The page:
Uncategorized Archives - Page 9 of 12


  • March 11th, 2015

    This Monday, March 16th, the Grand County Council in Moab, Utah is going to be putting the finishing touches on its recommendations to Representative Rob Bishop as part of the “Public Lands Initiative” bill.

    What they decide is going to have a direct impact on what Moab is like in the years to come.

    The Grand County Council needs to hear directly from people like you who love and visit Moab. Tell them that Moab — and Labyrinth Canyon in particular — needs true wilderness protection and that quiet places need to be protected now and for future generations.

    Labyrinth_rivermap

     

    Here’s what the Grand County Council should do on Monday:

    • Designate Labyrinth Canyon as true wilderness. At last week’s Council meeting, the Council recommended no wilderness for Labyrinth — despite it being one of the crown jewels of wilderness in the American West. The Council should designate as wilderness all areas it is proposing as “No Surface Occupancy.”
    • Keep the river corridor in Labyrinth quiet by closing three ATV and jeep trails that run down to the river: Hey Joe, Hell Roaring, and “Dead Cow/The Tubes” in addition to Ten Mile Wash. River rafters in Labyrinth shouldn’t have to listen to the whine of motorcycles along the banks of the Green River!
    • Close infrequently used routes in all proposed wilderness in Grand County, especially in the Westwater-Beaver Creek wilderness. The Council has already recommended protecting these areas as wilderness, but they need to close routes within the boundaries. There should be places where locals and visitors can find quiet and get away from roads and the sounds of ATVs!
    • Designate wilderness in the La Sal Mountains. Every other county in the PLI process has recommended new Forest Service Wilderness, but the Grand County Council has recommended zero. The Council should recommended protecting the mountains that form our watershed.
    • Protect the Arches view shed by expanding the proposed National Conservation Area (NCA) 4 miles east of Arches National Park.
    • Designate the Fisher Towers and Mary Jane areas with the proposed NCA to be managed as roadless areas, following the Daggett County model and as already approved by our Congressional delegation.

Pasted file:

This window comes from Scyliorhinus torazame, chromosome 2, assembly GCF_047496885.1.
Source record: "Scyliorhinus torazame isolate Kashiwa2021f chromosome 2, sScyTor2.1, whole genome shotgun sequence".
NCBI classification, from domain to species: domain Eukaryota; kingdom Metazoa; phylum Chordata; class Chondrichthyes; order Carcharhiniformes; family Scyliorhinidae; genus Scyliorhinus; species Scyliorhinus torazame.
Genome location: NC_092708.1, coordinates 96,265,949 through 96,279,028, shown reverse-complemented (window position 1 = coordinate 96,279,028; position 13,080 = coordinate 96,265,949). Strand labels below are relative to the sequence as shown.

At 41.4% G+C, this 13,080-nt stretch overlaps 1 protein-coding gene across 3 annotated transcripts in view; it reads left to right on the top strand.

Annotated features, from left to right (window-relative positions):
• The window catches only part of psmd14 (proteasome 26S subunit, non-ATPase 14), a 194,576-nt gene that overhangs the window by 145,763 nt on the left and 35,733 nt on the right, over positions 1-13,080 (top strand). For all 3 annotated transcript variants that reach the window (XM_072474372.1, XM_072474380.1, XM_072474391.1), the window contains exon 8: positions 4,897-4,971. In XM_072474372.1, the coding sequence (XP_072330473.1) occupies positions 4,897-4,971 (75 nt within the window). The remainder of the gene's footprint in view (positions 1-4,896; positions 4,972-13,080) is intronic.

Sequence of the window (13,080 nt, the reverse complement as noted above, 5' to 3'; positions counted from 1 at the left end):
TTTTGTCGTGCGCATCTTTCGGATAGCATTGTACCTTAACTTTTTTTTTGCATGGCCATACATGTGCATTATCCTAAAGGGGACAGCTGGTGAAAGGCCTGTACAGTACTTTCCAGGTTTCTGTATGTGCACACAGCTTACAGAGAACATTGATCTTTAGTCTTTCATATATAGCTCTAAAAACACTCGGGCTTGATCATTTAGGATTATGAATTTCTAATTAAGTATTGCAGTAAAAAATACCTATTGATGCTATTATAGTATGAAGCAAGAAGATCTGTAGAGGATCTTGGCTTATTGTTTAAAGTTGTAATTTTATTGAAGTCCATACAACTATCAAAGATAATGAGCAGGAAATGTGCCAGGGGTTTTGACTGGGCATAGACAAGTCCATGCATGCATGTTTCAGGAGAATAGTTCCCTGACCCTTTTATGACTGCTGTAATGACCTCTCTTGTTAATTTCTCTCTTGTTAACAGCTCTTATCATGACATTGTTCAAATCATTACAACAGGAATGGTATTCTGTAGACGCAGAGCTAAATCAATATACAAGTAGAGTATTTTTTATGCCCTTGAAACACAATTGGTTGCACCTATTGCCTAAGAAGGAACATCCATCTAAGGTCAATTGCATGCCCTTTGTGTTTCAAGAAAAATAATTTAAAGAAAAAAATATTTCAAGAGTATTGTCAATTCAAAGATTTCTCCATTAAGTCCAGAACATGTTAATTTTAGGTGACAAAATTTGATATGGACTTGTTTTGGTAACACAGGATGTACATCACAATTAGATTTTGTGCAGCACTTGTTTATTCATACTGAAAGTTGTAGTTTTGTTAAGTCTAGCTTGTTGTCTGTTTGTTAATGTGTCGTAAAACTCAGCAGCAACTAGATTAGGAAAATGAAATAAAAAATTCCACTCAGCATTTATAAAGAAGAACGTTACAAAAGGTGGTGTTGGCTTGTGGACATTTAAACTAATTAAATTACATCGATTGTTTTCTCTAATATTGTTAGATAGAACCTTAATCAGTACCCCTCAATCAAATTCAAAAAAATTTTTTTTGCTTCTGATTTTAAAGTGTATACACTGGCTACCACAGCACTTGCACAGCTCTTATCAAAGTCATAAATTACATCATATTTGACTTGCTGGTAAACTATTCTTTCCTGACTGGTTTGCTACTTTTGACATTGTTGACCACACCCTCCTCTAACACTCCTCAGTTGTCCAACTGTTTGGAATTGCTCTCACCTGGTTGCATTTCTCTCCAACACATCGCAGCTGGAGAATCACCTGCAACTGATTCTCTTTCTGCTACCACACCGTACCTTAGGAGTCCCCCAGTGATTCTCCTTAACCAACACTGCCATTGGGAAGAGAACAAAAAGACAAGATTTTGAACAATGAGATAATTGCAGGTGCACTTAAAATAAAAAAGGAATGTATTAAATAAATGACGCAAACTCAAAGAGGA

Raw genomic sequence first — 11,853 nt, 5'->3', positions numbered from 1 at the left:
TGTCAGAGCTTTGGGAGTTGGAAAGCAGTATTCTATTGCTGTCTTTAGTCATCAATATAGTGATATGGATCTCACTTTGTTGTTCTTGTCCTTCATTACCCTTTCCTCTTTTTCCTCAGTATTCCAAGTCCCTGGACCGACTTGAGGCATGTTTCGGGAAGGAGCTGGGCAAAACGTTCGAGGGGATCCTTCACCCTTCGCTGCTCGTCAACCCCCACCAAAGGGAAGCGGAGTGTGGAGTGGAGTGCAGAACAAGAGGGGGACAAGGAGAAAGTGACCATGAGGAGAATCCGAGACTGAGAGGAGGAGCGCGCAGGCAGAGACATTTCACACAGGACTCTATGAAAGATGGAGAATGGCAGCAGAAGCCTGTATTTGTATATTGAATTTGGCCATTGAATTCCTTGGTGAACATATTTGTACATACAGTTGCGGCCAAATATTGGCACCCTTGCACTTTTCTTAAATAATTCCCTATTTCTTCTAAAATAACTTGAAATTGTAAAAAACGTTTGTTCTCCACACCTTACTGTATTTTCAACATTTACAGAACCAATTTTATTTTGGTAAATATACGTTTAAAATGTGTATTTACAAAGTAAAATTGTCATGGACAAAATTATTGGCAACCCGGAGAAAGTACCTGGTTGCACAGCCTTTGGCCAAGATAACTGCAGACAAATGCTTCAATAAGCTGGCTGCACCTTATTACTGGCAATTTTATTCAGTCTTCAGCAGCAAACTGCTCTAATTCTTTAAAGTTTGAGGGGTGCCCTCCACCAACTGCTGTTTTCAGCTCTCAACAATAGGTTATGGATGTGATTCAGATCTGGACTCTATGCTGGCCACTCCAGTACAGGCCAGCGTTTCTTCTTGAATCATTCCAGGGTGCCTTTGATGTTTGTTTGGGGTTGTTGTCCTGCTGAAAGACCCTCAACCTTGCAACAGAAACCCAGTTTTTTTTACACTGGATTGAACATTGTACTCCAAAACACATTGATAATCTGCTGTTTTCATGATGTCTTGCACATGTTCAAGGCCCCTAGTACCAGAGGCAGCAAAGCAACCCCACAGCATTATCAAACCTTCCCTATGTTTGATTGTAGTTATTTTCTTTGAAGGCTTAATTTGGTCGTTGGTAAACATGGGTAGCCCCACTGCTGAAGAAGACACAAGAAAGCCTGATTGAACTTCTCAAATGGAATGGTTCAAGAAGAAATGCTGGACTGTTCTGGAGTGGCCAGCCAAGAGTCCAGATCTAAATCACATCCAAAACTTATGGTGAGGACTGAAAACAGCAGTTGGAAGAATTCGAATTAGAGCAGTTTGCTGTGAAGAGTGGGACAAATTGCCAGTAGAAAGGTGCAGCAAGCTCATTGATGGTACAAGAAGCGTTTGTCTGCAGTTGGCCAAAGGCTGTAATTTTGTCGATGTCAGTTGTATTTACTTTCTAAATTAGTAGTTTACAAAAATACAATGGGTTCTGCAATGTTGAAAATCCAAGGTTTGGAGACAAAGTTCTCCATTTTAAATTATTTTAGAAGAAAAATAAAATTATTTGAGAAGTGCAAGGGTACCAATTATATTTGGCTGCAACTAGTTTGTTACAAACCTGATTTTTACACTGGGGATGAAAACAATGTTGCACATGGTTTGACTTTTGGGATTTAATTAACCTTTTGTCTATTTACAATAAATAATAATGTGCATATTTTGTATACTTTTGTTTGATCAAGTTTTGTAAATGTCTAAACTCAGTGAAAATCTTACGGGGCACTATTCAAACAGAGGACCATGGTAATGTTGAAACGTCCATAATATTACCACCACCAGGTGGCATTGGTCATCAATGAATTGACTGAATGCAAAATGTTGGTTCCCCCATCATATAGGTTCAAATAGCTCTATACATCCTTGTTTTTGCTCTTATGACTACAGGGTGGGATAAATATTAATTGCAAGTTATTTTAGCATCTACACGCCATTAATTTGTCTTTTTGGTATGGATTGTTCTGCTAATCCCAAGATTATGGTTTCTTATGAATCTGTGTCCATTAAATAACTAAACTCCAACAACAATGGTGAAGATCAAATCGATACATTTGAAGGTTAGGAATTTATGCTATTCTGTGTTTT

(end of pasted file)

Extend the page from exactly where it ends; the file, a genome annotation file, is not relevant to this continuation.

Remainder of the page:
Please, take just a moment to email the entire Council at council@grandcountyutah.net.

    The ORV lobby is already bombarding the Council with emails from around the region. The Council needs to hear from visitors like you that they need to create some balance by closing routes and protecting the quiet areas of Moab!

    When it comes to your experience in Grand County and the Moab area, this may be the most important email you ever write. Please, take just a minute to email the council today.

    Thank you for taking action.

  • February 25th, 2015

    Here are some “good news” stories that you may have missed over the past few weeks. Any one of these things, standing alone, would be reason to cheer. Taken together, you might agree that fortune is smiling on us.

    • Appeals Board upholds BLM decision not to lease San Rafael Swell for oil and gas. Last week, an Interior Department appeals board upheld Utah BLM State Director Juan Palma’s decision not to offer certain parcels at the November 2013 oil and gas lease sale. Oil and gas companies had hoped to bid on and develop thousands of acres in the San Rafael Swell, but Director Palma made the right decision to withdraw those lands from sale. Thank you to everyone who helped us protect these wild lands in the San Rafael Swell, including the more than 200 wilderness supporters who gathered outside the BLM headquarters in September 2013 chanting “No wells in the Swell.”